|Figure 2: (a) Ring-like ulcer in ITB. (b) Longitudinal ulcer in CD. (c) Nodule mass-like hyperplasia in ITB. (d) Large lump in PIL|
Click here to view
Results of mucosal biopsies
The incidences of granulomas in CD and ITB were 31.0% and 42.1% respectively, whereas noncaseating granulomas were 31.0% and 18.4% respectively. However, caseous granulomas occurred only in ITB when compared to CD (23.7% vs 0.0%, P < 0.05). The incidences of submucosal lymphoid aggregates and irregular glandular structures were 19.0% and 15.5% in the CD group, whereas these changes were not seen in the cases with ITB (P < 0.05). The detection rate of atypical lymphocytes in the PIL group was 71.4%, which was not seen in the ITB group (0.0%, P < 0.05). There were no granulomas in the PIL group, whereas the incidence of granulomas in the ITB group was 42.1% (P < 0.05) [Table 5] and [Figure 3].
|Figure 3: Pathological features. (a) Caseating granulomas from the mucosa of a patient with ITB [HE, ×100] (b) Large granulomas in the ulcerated mucosa of a patient with CD [HE, ×100]. (c) Atypical lymphoid from the mucosa of a patient with PIL [HE, ×100]. (d) Atypical lymphoid from the mucosa of a patient with PIL [IHC, ×100]|
Click here to view
| Discussion|| |
The diagnosis and identification of ITB is still a difficult challenge due to the lack of an economical, simple, and reliable diagnostic method. In China, TB is still endemic in some areas.  In recent decades, the TB incidence has declined in developed countries, but the incidence remains high in countries that have high rates of HIV infection, high rates of diabetes, high prevalence of malnutrition, and crowded living conditions.  A report showed that, in 2005, there were less than 25 TB patients in North America, 25-49 patients in Brazil, and more than 100 patients in South Africa per 100,000 people.  Along with the high incidence of TB, ITB has also elevated in incidence. At the same time, the number of patients with CD multiplied in the same region.  Although the incidence rate of PIL is not high, its clinical presentation is similar to ITB. Therefore, it is particularly important to discriminate ITB from CD and PIL in China.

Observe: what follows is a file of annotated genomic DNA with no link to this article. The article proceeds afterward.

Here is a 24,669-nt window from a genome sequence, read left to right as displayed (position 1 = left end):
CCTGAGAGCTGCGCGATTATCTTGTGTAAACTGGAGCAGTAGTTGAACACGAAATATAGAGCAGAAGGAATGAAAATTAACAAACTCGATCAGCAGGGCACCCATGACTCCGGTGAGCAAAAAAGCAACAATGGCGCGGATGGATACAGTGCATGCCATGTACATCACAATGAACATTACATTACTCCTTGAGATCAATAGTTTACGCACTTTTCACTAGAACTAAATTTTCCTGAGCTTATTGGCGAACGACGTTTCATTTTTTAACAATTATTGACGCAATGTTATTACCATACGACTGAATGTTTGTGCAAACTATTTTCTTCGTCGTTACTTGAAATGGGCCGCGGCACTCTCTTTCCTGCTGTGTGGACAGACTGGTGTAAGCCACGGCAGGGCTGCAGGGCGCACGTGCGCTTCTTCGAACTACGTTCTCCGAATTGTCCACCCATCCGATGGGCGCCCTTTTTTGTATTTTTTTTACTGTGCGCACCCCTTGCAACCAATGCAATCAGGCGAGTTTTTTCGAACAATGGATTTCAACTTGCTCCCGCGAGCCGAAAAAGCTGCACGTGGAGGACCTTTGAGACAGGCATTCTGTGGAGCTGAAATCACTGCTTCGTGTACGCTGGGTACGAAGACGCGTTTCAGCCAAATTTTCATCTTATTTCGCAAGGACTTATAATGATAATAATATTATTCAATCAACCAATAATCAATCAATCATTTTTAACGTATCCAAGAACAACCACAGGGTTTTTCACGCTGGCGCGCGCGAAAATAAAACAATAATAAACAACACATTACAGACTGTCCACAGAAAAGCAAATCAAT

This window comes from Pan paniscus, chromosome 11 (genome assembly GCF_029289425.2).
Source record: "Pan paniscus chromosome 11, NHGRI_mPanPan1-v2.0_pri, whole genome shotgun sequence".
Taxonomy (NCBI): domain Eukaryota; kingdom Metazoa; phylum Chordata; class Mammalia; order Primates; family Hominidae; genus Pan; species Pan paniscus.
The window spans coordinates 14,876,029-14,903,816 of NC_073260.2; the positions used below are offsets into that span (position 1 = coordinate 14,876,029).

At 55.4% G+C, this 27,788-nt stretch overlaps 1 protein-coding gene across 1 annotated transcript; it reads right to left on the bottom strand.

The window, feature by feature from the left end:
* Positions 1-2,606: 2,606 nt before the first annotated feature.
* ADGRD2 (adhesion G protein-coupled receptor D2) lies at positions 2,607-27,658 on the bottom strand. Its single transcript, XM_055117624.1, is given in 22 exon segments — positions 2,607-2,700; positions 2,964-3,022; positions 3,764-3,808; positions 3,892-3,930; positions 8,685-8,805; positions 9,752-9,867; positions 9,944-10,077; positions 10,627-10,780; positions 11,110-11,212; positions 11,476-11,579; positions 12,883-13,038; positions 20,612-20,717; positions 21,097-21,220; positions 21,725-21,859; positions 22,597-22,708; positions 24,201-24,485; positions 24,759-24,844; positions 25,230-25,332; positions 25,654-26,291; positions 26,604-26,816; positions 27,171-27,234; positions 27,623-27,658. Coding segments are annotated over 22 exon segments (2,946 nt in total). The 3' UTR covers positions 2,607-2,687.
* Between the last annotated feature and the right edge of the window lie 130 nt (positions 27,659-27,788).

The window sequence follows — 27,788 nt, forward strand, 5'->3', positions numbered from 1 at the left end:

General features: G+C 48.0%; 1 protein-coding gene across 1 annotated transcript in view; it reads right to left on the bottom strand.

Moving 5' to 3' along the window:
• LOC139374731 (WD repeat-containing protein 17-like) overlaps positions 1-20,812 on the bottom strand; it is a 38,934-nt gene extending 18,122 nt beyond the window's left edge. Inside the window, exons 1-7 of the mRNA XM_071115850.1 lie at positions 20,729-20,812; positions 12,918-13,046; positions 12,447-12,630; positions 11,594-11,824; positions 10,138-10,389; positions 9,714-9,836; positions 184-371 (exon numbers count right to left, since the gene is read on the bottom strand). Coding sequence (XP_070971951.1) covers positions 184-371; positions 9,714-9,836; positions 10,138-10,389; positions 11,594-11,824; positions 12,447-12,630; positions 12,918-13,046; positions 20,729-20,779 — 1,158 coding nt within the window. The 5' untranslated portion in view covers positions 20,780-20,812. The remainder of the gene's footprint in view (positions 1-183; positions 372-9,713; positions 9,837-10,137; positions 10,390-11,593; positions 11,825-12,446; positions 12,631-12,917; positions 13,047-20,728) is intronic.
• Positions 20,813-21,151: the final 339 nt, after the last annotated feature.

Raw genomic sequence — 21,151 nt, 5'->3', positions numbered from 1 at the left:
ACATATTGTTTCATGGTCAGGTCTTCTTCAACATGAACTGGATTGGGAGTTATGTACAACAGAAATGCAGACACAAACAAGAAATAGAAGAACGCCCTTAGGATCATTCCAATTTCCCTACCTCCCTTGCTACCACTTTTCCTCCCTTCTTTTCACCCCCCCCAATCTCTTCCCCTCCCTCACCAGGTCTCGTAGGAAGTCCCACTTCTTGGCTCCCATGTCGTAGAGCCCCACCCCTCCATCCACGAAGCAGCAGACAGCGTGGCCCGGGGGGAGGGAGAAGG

Differentiations between ITB and CD
In this study, ITB patients were still mostly from rural areas whereas the majority of patients in the CD group were from urban areas. ITB is more common in rural areas and the reasons may be as follows: (1) People are vulnerable to TB due to poor living conditions, poor nutritional status, and weak resistance to disease; (2) Poor sanitation and poor hygiene habits provide routes of transmission for TB, and (3) Therapy of ITB is not desirable owing to lack of health awareness, timely attendance, and treatment compliance. The specific impact of the mechanism needs to be studied, but the geographical differences of patients for the differential diagnosis have certain reference significances. We also found that the first symptom of ITB patients was abdominal discomfort or abdominal pain, whereas that in the CD group tended to be diarrhea or hematochezia. We speculated that ITB lesions were not only inflammatory ulcers, but also proliferative lesions, whereas in CD the full-thickness of the intestinal wall was involved with inflammation as well as ulcers ITB lesions were confined to the right colon, whereas CD lesions were broader and rectal lesions were common. Therefore, when symptoms in patients were complex and lack specificity, the first symptom played a role in differentiating ITB and CD.